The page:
Approach

One of the most imposing barriers to decision making for improved natural resource protection and management is our lack of understanding how natural processes in Puget Sound work. USGS is coordinating closely with the Puget Sound Nearshore Ecosystem Restoration (PSNER) Nearshore Science Team to identify major data and information gaps, and to develop an integrated science plan to address those needs. A multi-year, multi-disciplinary plan to provide scientific information on habitats, fish and wildlife populations, and nearshore physical and biological processes is being developed by the USGS and its partners. The first phase of the plan includes starting to fill important data gaps in nearshore physiography and initiating several pilot studies in selected sites.

Tasks and SubTasks

Coastal Habitats:

  1. Geological reconstruction and habitat change of major river deltas -initiate studies of the Skagit delta dealing with geological and environmental reconstruction, sediment and nutrient/pollutant transport pathways and fluxes, and fluvial sediment input.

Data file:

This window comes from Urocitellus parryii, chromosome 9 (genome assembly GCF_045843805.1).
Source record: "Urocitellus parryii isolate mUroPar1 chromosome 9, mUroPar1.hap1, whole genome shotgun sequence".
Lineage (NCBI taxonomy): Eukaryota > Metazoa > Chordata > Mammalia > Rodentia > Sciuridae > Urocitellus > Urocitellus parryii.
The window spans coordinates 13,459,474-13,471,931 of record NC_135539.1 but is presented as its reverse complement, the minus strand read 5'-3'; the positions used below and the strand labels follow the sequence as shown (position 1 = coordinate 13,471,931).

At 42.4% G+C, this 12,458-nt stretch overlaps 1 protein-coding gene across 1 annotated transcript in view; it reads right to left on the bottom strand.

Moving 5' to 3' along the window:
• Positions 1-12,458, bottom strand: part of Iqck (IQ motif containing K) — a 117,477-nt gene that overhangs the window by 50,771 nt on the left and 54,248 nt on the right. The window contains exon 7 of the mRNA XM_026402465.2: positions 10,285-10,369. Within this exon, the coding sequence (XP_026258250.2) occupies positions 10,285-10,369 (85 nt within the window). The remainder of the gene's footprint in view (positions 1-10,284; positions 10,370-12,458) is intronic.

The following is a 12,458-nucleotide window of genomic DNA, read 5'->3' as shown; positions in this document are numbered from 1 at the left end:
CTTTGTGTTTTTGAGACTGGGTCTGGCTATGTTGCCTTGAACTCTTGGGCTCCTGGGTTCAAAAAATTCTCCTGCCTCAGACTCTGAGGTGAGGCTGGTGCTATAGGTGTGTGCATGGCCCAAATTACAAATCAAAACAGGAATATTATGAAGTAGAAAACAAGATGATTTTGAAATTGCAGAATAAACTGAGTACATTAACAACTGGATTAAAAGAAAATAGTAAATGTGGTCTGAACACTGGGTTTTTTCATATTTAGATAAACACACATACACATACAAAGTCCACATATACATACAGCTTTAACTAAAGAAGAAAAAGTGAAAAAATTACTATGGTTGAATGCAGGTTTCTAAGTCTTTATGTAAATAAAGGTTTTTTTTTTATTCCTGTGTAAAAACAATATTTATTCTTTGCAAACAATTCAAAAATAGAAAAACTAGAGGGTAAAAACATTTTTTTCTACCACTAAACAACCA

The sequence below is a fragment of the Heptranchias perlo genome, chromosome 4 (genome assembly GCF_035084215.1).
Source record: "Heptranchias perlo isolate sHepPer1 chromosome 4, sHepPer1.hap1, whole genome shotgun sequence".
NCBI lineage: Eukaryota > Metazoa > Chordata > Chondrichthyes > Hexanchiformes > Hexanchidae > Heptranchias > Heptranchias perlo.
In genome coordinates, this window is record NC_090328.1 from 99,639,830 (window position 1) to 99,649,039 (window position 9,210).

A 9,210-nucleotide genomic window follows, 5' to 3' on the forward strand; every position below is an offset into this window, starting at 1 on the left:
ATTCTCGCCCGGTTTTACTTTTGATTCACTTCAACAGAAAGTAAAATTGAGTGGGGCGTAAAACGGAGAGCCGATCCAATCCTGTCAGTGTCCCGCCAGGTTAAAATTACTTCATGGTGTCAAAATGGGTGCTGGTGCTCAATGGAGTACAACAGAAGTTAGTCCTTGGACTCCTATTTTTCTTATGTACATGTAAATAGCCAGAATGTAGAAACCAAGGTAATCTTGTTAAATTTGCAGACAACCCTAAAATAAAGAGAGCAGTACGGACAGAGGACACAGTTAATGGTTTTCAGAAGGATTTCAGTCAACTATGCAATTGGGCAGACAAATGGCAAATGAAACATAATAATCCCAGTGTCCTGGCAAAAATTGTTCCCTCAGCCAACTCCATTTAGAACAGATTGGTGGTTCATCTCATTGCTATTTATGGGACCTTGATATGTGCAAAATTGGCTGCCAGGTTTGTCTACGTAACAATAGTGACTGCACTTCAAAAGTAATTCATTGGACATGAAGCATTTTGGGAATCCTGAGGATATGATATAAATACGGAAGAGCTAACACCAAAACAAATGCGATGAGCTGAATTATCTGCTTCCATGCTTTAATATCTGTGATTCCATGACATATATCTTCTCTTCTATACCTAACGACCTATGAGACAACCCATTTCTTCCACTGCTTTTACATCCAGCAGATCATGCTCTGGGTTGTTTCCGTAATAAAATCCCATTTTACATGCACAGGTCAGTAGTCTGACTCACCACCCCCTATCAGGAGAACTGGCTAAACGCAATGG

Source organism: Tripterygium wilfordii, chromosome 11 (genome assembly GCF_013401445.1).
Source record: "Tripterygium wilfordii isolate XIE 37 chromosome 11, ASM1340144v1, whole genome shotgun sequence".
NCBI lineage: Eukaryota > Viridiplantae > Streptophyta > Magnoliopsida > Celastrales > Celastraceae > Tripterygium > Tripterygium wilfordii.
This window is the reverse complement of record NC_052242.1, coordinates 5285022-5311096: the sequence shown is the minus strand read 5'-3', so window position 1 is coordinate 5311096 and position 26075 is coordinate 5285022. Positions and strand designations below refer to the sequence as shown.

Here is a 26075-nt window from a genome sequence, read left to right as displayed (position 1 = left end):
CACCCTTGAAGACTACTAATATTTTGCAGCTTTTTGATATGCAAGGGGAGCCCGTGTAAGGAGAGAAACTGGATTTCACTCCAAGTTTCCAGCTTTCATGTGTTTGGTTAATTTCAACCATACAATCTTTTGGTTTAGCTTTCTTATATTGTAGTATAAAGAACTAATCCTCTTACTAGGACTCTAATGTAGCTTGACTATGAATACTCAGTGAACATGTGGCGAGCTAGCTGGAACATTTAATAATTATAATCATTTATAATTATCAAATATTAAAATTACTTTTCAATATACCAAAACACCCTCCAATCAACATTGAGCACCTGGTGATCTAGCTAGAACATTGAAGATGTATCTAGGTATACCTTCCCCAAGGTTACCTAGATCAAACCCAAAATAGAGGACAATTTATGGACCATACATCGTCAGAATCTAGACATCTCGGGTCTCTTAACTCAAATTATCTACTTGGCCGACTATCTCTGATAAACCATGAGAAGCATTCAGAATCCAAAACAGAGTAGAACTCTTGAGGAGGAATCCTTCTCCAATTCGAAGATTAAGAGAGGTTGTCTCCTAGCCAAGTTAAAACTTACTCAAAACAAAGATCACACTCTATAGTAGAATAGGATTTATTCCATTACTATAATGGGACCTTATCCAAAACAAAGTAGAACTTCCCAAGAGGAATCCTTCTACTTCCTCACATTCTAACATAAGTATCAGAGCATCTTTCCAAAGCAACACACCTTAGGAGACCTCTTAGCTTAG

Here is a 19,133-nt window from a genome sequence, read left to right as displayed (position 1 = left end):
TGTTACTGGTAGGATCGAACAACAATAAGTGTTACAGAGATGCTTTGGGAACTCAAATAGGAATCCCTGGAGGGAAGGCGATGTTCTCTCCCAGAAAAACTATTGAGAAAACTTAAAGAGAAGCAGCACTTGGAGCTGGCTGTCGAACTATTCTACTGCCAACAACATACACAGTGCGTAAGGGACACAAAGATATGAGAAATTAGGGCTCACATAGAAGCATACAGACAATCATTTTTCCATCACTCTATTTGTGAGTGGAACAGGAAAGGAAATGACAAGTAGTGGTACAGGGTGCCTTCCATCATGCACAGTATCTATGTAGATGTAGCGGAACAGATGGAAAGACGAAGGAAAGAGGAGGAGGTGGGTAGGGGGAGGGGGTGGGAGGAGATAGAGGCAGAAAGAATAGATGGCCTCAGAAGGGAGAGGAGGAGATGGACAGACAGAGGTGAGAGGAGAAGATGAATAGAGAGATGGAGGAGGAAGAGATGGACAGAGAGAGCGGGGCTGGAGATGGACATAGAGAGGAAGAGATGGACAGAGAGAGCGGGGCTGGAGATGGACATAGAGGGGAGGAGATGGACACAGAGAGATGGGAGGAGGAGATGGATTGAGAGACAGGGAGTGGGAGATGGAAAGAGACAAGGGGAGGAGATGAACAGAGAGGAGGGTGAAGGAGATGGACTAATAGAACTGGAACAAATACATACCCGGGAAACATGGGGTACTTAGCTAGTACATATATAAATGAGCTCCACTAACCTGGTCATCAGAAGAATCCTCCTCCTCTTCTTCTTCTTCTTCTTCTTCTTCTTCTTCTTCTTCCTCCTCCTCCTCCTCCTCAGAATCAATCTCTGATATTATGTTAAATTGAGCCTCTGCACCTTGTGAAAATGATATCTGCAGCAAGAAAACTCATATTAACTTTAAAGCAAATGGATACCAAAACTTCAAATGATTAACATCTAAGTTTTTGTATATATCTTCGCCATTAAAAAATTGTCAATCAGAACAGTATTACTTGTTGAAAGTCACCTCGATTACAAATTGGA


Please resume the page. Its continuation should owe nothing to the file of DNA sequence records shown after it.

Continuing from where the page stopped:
2. Effects of Elwha dam removal on nearshore habitats - characterize nearshore sediment characteristics and habitats prior to dam removal. See web site: "USGS Science to support the Elwha River Restoration Project" walrus.wr.usgs.gov/elwha
  3. Beach and nearshore sediment dynamics - initiate studies of sediment dynamics in mixed grain-size beaches, along beaches with shoreline armoring, in areas of seagrasses, and associated with coastal bluffs.
  4. Lidar nearshore bottom characterization - initate studies to process and interpret bathymetric lidar data to characterize water-column turbidity and bottom habitats.
  5. Estuary utilization by juvenile chinook salmon - explore estuarine habitats for important fish species.
  6. Salmonids and forage fishes in Puget Sound - continue studies of fish utilization.
  7. Deschutes River estuary feasibility study - address flow and sediment transport for the Capital Lake restoration study.
  8. Puget Sound Beach Monitoring - several sites selected for beach state measurements, which will be used to develop a numerical model for longshore transport on mixed sediment beaches.

Multi-Disciplinary Studies:

  1. Project coordination, outreach, and data management
    We will need to retain a strong relationship with our Puget Sound Nearshore Ecosystem Restoration (PSNER) partners. The objectives of this task are to ensure proper project coordination, outreach of project results, and data management.